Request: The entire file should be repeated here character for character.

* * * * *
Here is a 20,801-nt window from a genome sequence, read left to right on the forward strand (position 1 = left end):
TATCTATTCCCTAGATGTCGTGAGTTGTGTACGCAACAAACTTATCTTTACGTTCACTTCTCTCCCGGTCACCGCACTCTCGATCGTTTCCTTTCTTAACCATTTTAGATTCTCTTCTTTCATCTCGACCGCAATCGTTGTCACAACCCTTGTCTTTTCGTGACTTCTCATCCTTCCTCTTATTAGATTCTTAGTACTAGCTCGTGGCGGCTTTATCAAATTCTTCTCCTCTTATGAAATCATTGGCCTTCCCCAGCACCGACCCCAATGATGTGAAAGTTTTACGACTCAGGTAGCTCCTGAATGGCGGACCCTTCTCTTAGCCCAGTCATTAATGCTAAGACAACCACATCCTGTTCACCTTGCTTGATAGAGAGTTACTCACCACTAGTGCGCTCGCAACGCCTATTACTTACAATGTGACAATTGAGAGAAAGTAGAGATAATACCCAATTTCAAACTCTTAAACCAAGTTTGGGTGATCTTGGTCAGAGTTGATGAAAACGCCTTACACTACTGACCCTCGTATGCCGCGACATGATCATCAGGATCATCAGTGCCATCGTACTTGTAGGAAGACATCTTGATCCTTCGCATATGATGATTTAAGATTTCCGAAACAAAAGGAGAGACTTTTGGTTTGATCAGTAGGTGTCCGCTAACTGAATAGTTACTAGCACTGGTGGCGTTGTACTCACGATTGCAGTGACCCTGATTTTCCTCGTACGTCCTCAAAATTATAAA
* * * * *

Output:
Here is a 20,801-nt window from a genome sequence, read left to right on the forward strand (position 1 = left end):
TATCTATTCCCTAGATGTCGTGAGTTGTGTACGCAACAAACTTATCTTTACGTTCACTTCTCTCCCGGTCACCGCACTCTCGATCGTTTCCTTTCTTAACCATTTTAGATTCTCTTCTTTCATCTCGACCGCAATCGTTGTCACAACCCTTGTCTTTTCGTGACTTCTCATCCTTCCTCTTATTAGATTCTTAGTACTAGCTCGTGGCGGCTTTATCAAATTCTTCTCCTCTTATGAAATCATTGGCCTTCCCCAGCACCGACCCCAATGATGTGAAAGTTTTACGACTCAGGTAGCTCCTGAATGGCGGACCCTTCTCTTAGCCCAGTCATTAATGCTAAGACAACCACATCCTGTTCACCTTGCTTGATAGAGAGTTACTCACCACTAGTGCGCTCGCAACGCCTATTACTTACAATGTGACAATTGAGAGAAAGTAGAGATAATACCCAATTTCAAACTCTTAAACCAAGTTTGGGTGATCTTGGTCAGAGTTGATGAAAACGCCTTACACTACTGACCCTCGTATGCCGCGACATGATCATCAGGATCATCAGTGCCATCGTACTTGTAGGAAGACATCTTGATCCTTCGCATATGATGATTTAAGATTTCCGAAACAAAAGGAGAGACTTTTGGTTTGATCAGTAGGTGTCCGCTAACTGAATAGTTACTAGCACTGGTGGCGTTGTACTCACGATTGCAGTGACCCTGATTTTCCTCGTACGTCCTCAAAATTATAAA